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An innovative approach to graduate training is enabling the Department of Chemistry to build strong links with industry and train up a new generation of chemists with commercially-relevant expertise.

Graduate study is often regarded as a rather solitary pursuit – a single student working alone on his or her own research topic, and liaising mainly with an academic supervisor. Increasingly, however, a new approach is being sought through Centres for Doctoral Training (CDTs), which offer graduate students the chance to get a broad overview of a field of study before choosing a specific research topic. CDTs tend to be more interdisciplinary than standard DPhil courses, and often contain a substantial taught element, especially in the first year.

Based in the Department of Chemistry, the Synthesis for Biology and Medicine CDT (SBM CDT) is now taking this approach a step further – by offering students joint academic-industrial training in cutting-edge chemical synthesis and its impact on significant problems in chemistry, biology and medicine. The SBM CDT has twelve industrial partners, many of them major international pharmaceutical and agrochemical companies – including GSK, Novartis, Pfizer, Syngenta, UCB, Takeda, Janssen, Vertex, Evotec, AstraZeneca and DSTL - each offering specific expertise to enhance the CDT’s training. The partners contribute to the design and delivery of the course, as well as providing industrial links, student funding and placements. This means that, from the outset, students are interacting with major industrial players in the field of chemical synthesis.

Perhaps the greatest innovation is that this CDT is pioneering an open-access and patent-free model to its research. Traditionally the issue of ‘intellectual property’ and the drive to patent good ideas can hamper both academia and industry and lead to a restriction of the flow of ideas and solutions. Professor Martin Smith, Director of the SBM CDT, explains: “Our innovative academic-industry collaboration model has facilitated the development of a vital collaborative network, encouraging exchange of information, know-how and expertise between students and supervisors on different projects and across our 12 industrial partners”.

The CDT’s open-access approach leads to free and transparent exchange of information, not just between the Department of Chemistry and individual partners, but between the partners themselves, and out into the wider research community. Dr William Whittingham, External Collaborations Portfolio Lead at Syngenta, commented on the benefits of this pre-competitive model: “The open access model of the CDT, in which all partners see the results from all the projects, provides great opportunities for pre-competitive collaboration, not just between individual companies and academics, but also between the companies themselves. We are already starting to see some great progress in the projects and look forward to much more in the coming months.” By enabling everyone to talk openly about the science, it also promotes additional interactions outside the CDT (for example, around research that may be more confidential).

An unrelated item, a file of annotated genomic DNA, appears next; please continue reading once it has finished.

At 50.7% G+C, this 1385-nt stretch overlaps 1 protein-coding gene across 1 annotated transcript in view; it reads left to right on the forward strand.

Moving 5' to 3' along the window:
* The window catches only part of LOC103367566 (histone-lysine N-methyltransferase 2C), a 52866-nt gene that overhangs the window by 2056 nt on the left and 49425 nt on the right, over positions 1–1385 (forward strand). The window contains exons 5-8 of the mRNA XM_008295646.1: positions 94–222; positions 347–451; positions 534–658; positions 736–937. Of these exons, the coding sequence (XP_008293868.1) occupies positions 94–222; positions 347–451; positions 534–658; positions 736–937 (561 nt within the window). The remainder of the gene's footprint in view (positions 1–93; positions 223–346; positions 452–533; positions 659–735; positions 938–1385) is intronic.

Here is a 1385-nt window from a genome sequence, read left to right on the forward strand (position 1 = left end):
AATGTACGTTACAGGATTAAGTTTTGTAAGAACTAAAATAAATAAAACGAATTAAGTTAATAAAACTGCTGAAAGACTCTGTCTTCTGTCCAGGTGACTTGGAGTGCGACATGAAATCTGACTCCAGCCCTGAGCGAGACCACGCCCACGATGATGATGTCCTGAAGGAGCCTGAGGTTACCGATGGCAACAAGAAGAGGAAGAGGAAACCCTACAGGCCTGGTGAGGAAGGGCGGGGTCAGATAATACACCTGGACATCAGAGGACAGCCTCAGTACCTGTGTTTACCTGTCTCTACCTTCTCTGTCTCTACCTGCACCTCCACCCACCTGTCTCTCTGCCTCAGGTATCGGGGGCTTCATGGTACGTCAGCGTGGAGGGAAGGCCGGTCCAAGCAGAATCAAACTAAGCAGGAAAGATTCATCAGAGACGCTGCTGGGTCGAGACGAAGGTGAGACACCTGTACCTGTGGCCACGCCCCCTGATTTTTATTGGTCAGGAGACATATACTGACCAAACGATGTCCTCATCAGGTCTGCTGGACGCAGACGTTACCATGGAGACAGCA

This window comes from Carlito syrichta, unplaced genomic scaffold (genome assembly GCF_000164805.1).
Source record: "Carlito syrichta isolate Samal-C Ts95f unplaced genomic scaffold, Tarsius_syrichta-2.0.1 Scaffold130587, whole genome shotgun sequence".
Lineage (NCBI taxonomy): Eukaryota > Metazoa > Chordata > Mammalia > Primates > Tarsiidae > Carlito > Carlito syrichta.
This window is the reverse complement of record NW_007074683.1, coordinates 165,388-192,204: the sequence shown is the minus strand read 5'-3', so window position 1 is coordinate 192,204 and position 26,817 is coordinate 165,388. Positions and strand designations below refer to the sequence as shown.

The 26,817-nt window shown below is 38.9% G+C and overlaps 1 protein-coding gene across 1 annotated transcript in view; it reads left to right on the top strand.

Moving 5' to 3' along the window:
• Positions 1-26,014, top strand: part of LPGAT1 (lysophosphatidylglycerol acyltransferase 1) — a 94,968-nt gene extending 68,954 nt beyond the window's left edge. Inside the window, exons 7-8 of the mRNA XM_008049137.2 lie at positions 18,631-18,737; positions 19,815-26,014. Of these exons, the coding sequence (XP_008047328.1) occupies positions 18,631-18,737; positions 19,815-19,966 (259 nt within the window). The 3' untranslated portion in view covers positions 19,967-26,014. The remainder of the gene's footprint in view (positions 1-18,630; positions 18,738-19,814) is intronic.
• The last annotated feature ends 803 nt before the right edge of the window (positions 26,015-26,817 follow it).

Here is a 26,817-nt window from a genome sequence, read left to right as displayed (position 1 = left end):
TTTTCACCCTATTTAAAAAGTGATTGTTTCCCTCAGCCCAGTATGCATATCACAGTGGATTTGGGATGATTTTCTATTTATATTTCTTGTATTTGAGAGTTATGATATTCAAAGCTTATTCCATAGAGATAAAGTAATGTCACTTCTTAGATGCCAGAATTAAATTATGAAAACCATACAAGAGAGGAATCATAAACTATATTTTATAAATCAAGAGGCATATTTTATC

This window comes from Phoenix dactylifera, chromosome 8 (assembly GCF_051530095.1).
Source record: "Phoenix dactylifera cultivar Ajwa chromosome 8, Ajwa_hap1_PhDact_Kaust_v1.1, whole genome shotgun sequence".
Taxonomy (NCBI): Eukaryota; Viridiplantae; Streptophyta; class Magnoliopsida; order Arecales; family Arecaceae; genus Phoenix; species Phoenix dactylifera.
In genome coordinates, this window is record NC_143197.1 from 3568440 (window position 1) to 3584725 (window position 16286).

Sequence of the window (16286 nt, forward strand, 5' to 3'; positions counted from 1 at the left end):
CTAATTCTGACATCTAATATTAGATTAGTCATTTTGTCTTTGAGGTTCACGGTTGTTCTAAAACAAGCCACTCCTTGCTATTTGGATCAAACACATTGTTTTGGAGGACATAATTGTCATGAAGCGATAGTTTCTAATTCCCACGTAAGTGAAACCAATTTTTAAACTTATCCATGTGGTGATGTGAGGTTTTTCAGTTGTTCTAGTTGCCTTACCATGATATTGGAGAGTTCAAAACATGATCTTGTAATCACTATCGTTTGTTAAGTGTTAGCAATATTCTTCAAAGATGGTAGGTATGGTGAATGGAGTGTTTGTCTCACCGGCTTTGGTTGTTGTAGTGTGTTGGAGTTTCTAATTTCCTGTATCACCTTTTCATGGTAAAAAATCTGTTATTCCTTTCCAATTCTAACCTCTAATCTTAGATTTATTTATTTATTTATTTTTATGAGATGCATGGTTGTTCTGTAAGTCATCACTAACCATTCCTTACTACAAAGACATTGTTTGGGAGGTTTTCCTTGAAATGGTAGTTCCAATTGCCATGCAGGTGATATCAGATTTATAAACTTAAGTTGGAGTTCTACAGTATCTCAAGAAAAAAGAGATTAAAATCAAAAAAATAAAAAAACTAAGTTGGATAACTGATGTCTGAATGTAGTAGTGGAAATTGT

The benefits both for graduates and industry are considerable. Students are admitted to the programme, rather than to a specific research group, and in the first year they pursue an intensive course of highly-focused training in all aspects of synthetic chemistry – working as a single cohort for much of this time. This year gives a comprehensive overview of the subject area and enables the students to interact with all the key academics, as well as many of the industrial partners. One student comments: ‘We have six months of theoretical input, followed by two three-month lab rotations, and this is quite unique. Many people have actually found that they are discovering interests that they didn’t even know they had, and may pursue completely different areas of chemistry.’

Only in the second year do the students decide which specific research group to join. All choices are student-led – a big improvement on a traditional 3-year DPhil (where the final research topic often has to be decided early, before the student has the chance to explore all aspects of the subject). Here the CDT has another innovative approach: research projects are clustered in six Project Fields that enable multiple researchers to approach substantial problems that are too challenging for a single doctoral student. The aim is to create a network of interacting scientists; unlike a conventional DPhil course, the SBM CDT brings together students from different years to discuss research with each other through Project Field meetings. This may happen informally on other DPhil courses, but here it is a fundamental aspect of the course.

As a result, graduates are likely to come out of the programme with skills that are directly relevant to industry and with the ability to tackle the problems that really need addressing. The industrial partners have access to the Department and its academics, and to a pool of enthusiastic and interested graduates who will have the necessary expertise to solve the synthesis problems of the future.

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